So. Back to Louping Ill. It's actually a disease I haven't seen for a year or two but am pretty sure I saw a ewe suffering from it when gathering for lamb marking away out bye, she was left on the hill and I'm not aware of her outcome.
Years back when I was a full time shepherd here in Tarset I would often have a sheep with a touch of louping ill. Herding the hill after lambing time one had to be fairly gentle with the sheep, raking them in onto the sweeter ground in the mornings then setting them out to the higher ground at night you would easily spot if anything wasn't right. Occasionally a lamb would be sprightly, running on but looking back for it's mother. She may be trailing along, trying to keep up or just not capable of trailing along at all.
I had been trained to treat such sheep with respect, not to hassle them. Having said that I'd always handle them when first seen, to see if there were signs of blood rot or any other nasty. A sheep with louping ill would often tremble and ticks or the scars where they had been would be evident, although all it would take would be just one tick which was carrying the louping ill virus - you wouldn't need hordes of them attached to the sheep.
Once a diagnosis had been drawn I would in future keep well away from the affected animal. Do not stress her was what had been drilled into my little brain. It may take a few weeks but often the sheep rallied, she had been left quite out on the hill and if luck was with you she would pull through.
Many sheep carry a resistance to Louping Ill, they've probably had a mild attack and ended up with antibodies in their systems which are then passed on to their lambs in the future, that's probably why I've seen so little of the disease in recent years.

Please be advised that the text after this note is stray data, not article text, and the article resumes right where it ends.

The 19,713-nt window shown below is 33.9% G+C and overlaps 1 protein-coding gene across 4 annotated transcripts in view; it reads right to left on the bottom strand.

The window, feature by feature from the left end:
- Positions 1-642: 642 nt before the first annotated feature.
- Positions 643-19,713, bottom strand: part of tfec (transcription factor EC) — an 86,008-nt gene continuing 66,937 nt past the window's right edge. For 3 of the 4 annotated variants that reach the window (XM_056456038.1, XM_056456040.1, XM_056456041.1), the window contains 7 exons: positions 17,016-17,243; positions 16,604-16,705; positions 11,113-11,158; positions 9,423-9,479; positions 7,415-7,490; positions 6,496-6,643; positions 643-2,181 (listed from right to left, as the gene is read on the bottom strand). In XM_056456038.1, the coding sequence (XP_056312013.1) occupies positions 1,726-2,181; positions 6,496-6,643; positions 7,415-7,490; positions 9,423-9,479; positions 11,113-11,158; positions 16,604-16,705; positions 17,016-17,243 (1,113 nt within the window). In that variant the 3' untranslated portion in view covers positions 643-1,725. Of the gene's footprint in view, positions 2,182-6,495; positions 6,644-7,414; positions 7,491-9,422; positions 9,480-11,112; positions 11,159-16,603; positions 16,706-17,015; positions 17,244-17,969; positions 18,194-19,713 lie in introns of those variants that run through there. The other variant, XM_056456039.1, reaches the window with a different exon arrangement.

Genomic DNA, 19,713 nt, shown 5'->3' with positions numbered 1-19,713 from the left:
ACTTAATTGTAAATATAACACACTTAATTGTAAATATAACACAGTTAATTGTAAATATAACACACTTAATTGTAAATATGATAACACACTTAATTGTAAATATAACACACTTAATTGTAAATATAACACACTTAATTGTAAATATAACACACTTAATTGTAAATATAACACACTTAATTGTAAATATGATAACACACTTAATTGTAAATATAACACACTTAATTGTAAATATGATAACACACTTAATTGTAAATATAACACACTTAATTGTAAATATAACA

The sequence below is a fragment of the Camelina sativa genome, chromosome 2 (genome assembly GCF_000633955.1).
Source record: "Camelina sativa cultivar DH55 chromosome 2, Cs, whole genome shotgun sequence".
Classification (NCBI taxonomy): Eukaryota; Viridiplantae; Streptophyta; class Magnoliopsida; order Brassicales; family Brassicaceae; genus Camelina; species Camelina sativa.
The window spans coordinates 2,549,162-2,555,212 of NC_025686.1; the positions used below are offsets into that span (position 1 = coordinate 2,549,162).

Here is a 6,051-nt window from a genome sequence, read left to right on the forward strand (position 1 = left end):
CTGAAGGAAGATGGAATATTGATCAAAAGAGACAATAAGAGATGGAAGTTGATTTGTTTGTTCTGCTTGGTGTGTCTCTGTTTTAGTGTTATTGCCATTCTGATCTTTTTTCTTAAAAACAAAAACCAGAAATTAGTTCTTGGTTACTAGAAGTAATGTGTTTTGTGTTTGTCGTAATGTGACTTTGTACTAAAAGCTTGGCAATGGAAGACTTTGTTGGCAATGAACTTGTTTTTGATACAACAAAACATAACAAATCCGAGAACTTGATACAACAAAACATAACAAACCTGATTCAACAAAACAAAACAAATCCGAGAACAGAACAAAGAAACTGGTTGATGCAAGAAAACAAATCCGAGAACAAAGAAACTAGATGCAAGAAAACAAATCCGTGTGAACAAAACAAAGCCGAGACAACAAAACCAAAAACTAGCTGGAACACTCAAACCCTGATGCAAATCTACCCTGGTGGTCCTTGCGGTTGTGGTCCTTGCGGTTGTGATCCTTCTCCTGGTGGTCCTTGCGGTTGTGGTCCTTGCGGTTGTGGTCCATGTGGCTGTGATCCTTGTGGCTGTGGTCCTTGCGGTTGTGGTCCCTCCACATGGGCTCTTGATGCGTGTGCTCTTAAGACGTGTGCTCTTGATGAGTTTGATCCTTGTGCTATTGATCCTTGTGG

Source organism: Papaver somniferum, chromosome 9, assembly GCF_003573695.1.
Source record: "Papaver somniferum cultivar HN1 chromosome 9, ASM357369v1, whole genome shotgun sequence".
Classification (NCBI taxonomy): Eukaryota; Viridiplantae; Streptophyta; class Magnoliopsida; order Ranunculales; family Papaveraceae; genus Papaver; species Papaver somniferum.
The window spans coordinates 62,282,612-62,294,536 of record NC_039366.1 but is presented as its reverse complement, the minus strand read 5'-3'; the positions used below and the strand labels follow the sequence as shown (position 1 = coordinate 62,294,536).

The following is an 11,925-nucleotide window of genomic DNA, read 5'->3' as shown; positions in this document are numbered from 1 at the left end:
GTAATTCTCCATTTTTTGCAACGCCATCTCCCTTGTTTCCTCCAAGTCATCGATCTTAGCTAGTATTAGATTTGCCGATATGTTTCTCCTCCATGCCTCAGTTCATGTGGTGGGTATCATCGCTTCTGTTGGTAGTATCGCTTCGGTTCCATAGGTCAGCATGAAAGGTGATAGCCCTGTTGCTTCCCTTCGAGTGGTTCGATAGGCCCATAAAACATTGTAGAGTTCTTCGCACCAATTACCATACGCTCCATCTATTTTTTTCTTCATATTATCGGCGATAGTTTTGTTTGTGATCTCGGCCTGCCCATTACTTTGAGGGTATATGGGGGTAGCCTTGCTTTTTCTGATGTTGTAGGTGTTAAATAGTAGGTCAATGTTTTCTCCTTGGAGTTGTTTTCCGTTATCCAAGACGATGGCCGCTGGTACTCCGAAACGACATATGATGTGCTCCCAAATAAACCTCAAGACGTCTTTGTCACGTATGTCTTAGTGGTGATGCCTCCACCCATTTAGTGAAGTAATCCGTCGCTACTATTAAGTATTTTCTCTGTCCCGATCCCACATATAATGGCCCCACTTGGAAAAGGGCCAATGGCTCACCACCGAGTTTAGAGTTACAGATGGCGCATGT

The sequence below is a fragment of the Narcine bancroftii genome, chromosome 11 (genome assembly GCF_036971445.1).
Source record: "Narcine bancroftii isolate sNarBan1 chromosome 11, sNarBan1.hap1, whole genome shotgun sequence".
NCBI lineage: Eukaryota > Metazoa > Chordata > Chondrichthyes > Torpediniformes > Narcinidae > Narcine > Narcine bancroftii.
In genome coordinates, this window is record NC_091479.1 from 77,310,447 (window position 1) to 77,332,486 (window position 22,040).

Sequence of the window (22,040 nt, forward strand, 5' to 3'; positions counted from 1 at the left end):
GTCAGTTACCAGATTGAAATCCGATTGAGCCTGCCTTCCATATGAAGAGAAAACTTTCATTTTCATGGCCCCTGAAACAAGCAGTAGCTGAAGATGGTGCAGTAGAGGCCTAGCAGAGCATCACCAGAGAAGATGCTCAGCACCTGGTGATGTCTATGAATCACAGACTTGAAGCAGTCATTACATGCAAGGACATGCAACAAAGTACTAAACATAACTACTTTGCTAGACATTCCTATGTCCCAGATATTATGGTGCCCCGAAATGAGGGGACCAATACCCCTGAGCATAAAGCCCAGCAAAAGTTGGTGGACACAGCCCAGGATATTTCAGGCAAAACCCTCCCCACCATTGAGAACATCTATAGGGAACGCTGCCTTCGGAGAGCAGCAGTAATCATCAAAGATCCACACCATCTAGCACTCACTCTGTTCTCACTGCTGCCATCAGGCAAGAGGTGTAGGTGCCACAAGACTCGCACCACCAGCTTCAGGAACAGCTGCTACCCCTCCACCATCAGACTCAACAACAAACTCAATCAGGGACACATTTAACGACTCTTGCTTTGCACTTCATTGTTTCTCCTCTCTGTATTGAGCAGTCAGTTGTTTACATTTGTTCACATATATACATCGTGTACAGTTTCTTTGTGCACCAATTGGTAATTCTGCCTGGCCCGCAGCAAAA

Spring dipping was carried out to try and prevent a tick infestation. As close to lambing time as possible the sheep were all plunge dipped, immersed in water containing chemicals which would prevent any external parasites from living and breeding on their hosts. Today pour on medications tend to be used, again close to lambing time and again with the intention of preventing the external parasites from doing what they're good at and passing on their germs at the same time.
This leads to another similarity to 2001, this being on a personal note and relating to a specific piece of hill ground. In 2001 I deemed it to be so cold pre lambing that I wouldn't use the preventative pour on for ticks, deciding to wait until the lamb marking as I felt a tick rise was unlikely early on. This decision was to be my downfall and I paid dearly. The farmer who has sheep on the self same ground this year has asked my advice. He has found his sheep are carrying a serious tick burden and wondered what he ought to have done. Nine years have gone by and this is the first time he has had major concerns regarding the ticks. He like I realises he ought to have treated the sheep pre lambing, fortunately for him he is farming the ground in 2010 and not 2001. Next year he will have the job right.